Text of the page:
THE 2016 RULES
Q: Who Can Apply for a Provisional Waiver Under the 2016 Rule and How Is This Different From the 2013 Rule?
A: several changes to the threshold eligibility requirements are included in the final 2016 rule:
Visa Classification/Qualifying Relative:
• 2013 Rule: Under the 2013 rule, a provisional waiver was limited to those immigrating to the U.S. as “immediate relatives,” (spouses and children of U.S. citizens and parents of adult U.S. citizens) who could demonstrate extreme hardship to a U.S. citizen spouse or parent.
• 2016 Rule: Under the 2016 rule, anyone who is statutorily eligible for an unlawful presence waiver under INA §212(a)(9)(B)(v), may apply for a provisional unlawful presence waiver, regardless of their immigrant visa classification. If the visa applicant can demonstrate extreme hardship to a U.S. citizen or LPR spouse or parent, he or she may apply for and receive a provisional waiver, whether the basis for the immigrant visa is an employment-based preference category, a family-based preference category, the diversity visa lottery, or a special immigrant classification.
Elimination of Cut-off Dates:
• 2013 Rule: Under the 2013 rule, if the Department of State (DOS) initially acted to schedule the immigrant visa interview prior January 3, 2013 (the date of publication of the final 2013 rule), the individual was ineligible for a provisional unlawful presence waiver. The actual date and time of the interview was not relevant to the eligibility determination. This rule applied even if the individual failed to appear for the interview, cancelled the interview, or requested that it be rescheduled.
• 2016 Rule: Under the 2016 rule, DHS is eliminating the restrictions based on the date that DOS acted to schedule the immigrant visa interview.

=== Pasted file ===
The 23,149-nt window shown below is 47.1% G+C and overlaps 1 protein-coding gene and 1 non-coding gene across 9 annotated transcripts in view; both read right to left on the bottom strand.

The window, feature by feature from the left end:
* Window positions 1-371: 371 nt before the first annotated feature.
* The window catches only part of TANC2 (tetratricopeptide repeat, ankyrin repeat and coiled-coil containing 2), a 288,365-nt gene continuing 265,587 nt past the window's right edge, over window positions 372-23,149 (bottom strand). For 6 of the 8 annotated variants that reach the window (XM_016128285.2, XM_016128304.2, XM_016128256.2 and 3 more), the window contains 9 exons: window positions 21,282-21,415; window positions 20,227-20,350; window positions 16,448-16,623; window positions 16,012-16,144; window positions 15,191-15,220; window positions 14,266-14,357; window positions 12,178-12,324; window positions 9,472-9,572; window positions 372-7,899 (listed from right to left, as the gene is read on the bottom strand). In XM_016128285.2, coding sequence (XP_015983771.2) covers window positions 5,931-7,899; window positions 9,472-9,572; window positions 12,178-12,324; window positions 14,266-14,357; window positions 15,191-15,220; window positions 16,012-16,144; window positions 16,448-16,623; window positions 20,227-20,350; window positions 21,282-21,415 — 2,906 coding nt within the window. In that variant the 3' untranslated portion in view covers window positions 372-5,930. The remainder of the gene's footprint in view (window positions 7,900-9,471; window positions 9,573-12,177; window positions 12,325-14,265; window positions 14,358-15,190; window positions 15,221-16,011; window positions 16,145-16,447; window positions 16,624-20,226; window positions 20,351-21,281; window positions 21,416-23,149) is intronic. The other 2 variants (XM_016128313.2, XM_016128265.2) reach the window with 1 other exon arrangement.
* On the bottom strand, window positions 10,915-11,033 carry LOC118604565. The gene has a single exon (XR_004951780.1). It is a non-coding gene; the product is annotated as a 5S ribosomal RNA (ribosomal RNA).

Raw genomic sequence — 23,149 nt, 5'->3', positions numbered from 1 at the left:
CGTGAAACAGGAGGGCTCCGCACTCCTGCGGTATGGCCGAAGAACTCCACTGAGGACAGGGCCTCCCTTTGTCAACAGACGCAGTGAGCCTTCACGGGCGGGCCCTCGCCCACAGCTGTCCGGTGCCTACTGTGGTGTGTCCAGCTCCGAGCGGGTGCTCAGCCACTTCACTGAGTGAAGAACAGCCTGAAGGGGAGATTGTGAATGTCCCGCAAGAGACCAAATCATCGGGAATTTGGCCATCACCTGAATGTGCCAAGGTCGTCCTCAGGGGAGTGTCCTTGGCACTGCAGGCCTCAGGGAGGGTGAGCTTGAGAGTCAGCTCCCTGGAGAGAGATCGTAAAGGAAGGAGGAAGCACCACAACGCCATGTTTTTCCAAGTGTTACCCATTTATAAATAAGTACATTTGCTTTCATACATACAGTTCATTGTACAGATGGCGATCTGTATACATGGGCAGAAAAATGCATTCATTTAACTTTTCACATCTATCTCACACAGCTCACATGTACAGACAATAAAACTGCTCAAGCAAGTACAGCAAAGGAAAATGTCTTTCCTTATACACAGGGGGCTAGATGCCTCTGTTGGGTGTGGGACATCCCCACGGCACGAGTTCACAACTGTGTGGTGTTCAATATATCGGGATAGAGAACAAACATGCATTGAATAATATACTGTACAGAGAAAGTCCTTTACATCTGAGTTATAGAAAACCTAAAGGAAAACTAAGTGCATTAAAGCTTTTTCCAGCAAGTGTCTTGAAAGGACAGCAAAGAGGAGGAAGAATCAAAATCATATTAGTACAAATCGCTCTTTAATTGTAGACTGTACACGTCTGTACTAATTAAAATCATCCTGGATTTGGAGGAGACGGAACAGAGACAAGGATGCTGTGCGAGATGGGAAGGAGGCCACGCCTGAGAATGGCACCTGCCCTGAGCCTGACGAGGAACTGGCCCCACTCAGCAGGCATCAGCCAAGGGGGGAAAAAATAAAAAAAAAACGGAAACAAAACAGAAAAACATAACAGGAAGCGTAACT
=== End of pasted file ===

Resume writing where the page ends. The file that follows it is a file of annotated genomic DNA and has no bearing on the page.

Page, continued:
Final Order of Removal:
• 2013 Rule: Under the 2013 rule, an individual with a final order of removal, deportation, or exclusion was ineligible for a provisional waiver.
• 2016 Rule: Under the 2016 rule, an individual with a final order of removal, deportation, or exclusion may apply for a provisional waiver if he or she has filed a Form I-212, Application for Permission to Reapply for Admission into the United States After Deportation or Removal, and such application has been conditionally approved.
Q: Is USCIS Eliminating the “Reason to Believe” Standard. What Does This Mean?
A: One significant change in the 2016 rule is the elimination of the “reason to believe” standard.
Under current law, USCIS must deny a provisional waiver application if USCIS has “reason to believe” that the applicant may be subject to a ground of inadmissibility other than unlawful presence at the time of the immigrant visa interview.
The “reason to believe” standard has been the source of much confusion. Since its implementation in 2013, USCIS was applying an overly rigid interpretation of “reason to believe,” and denying applications for individuals who would clearly not be deemed inadmissible for reasons other than unlawful presence at a consular interview. On January 24, 2014, USCIS issued a memorandum revising its policy , but only when reviewing potential criminal ground of inadmissibility.